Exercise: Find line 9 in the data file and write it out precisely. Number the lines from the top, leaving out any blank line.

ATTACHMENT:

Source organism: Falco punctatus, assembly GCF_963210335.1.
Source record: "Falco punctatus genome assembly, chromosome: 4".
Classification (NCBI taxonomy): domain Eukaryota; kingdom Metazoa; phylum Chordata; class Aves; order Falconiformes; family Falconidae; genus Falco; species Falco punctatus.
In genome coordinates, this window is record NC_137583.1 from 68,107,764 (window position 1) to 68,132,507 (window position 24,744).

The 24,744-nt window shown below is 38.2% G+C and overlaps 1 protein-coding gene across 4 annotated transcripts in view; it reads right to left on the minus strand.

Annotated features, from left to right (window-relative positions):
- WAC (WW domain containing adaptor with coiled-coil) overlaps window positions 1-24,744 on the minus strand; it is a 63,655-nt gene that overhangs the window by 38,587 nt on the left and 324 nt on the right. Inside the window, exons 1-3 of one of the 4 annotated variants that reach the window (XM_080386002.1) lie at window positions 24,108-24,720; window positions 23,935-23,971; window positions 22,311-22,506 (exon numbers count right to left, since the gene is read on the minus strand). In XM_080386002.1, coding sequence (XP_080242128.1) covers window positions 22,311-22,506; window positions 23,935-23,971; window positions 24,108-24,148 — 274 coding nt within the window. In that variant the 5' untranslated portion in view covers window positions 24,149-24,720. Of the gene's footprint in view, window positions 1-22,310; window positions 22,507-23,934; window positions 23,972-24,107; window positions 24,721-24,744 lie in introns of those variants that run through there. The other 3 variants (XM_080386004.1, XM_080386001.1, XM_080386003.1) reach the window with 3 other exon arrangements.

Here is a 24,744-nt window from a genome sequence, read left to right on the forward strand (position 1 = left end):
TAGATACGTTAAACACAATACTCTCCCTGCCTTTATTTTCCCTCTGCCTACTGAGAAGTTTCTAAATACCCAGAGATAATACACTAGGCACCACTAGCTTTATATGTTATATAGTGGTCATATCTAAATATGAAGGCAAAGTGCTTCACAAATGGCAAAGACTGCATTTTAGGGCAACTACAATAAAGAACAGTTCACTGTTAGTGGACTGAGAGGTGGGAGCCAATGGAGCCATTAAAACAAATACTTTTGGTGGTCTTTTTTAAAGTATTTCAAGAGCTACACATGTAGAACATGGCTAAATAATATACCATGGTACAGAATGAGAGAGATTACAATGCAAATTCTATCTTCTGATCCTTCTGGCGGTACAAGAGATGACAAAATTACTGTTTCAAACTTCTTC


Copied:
TAGATACGTTAAACACAATACTCTCCCTGCCTTTATTTTCCCTCTGCCTACTGAGAAGTTTCTAAATACCCAGAGATAATACACTAGGCACCACTAGCTTTATATGTTATATAGTGGTCATATCTAAATATGAAGGCAAAGTGCTTCACAAATGGCAAAGACTGCATTTTAGGGCAACTACAATAAAGAACAGTTCACTGTTAGTGGACTGAGAGGTGGGAGCCAATGGAGCCATTAAAACAAATACTTTTGGTGGTCTTTTTTAAAGTATTTCAAGAGCTACACATGTAGAACATGGCTAAATAATATACCATGGTACAGAATGAGAGAGATTACAATGCAAATTCTATCTTCTGATCCTTCTGGCGGTACAAGAGATGACAAAATTACTGTTTCAAACTTCTTC